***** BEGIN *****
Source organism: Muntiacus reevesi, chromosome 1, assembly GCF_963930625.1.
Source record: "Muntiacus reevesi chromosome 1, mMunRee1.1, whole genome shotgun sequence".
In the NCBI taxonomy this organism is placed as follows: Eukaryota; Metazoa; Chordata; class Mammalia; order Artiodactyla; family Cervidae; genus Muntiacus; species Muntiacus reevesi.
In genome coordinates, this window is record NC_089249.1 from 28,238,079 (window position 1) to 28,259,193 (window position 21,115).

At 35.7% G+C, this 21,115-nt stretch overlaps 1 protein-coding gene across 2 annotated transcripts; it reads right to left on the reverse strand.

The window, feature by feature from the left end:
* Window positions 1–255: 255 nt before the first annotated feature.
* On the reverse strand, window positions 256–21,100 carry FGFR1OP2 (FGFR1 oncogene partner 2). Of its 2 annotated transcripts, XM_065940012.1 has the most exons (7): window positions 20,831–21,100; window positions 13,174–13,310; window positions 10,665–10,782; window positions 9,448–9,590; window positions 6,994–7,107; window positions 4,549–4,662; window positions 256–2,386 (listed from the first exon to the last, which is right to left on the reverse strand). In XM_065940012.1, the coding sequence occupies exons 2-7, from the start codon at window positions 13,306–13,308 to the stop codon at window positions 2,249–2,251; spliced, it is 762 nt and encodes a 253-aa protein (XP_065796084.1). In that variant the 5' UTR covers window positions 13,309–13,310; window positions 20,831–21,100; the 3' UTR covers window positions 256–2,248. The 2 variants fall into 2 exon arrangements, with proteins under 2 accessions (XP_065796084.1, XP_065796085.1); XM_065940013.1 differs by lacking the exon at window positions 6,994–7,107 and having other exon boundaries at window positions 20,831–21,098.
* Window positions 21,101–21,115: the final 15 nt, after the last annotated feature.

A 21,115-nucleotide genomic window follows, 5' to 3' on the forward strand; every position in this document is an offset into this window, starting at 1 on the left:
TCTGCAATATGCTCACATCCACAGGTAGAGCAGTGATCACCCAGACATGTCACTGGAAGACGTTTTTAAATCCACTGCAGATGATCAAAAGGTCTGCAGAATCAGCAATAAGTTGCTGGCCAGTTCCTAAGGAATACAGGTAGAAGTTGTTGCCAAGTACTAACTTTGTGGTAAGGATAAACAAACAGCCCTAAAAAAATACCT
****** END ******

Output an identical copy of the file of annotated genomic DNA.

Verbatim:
Source organism: Muntiacus reevesi, chromosome 1, assembly GCF_963930625.1.
Source record: "Muntiacus reevesi chromosome 1, mMunRee1.1, whole genome shotgun sequence".
In the NCBI taxonomy this organism is placed as follows: Eukaryota; Metazoa; Chordata; class Mammalia; order Artiodactyla; family Cervidae; genus Muntiacus; species Muntiacus reevesi.
In genome coordinates, this window is record NC_089249.1 from 28,238,079 (window position 1) to 28,259,193 (window position 21,115).

At 35.7% G+C, this 21,115-nt stretch overlaps 1 protein-coding gene across 2 annotated transcripts; it reads right to left on the reverse strand.

The window, feature by feature from the left end:
* Window positions 1–255: 255 nt before the first annotated feature.
* On the reverse strand, window positions 256–21,100 carry FGFR1OP2 (FGFR1 oncogene partner 2). Of its 2 annotated transcripts, XM_065940012.1 has the most exons (7): window positions 20,831–21,100; window positions 13,174–13,310; window positions 10,665–10,782; window positions 9,448–9,590; window positions 6,994–7,107; window positions 4,549–4,662; window positions 256–2,386 (listed from the first exon to the last, which is right to left on the reverse strand). In XM_065940012.1, the coding sequence occupies exons 2-7, from the start codon at window positions 13,306–13,308 to the stop codon at window positions 2,249–2,251; spliced, it is 762 nt and encodes a 253-aa protein (XP_065796084.1). In that variant the 5' UTR covers window positions 13,309–13,310; window positions 20,831–21,100; the 3' UTR covers window positions 256–2,248. The 2 variants fall into 2 exon arrangements, with proteins under 2 accessions (XP_065796084.1, XP_065796085.1); XM_065940013.1 differs by lacking the exon at window positions 6,994–7,107 and having other exon boundaries at window positions 20,831–21,098.
* Window positions 21,101–21,115: the final 15 nt, after the last annotated feature.

A 21,115-nucleotide genomic window follows, 5' to 3' on the forward strand; every position in this document is an offset into this window, starting at 1 on the left:
TCTGCAATATGCTCACATCCACAGGTAGAGCAGTGATCACCCAGACATGTCACTGGAAGACGTTTTTAAATCCACTGCAGATGATCAAAAGGTCTGCAGAATCAGCAATAAGTTGCTGGCCAGTTCCTAAGGAATACAGGTAGAAGTTGTTGCCAAGTACTAACTTTGTGGTAAGGATAAACAAACAGCCCTAAAAAAATACCT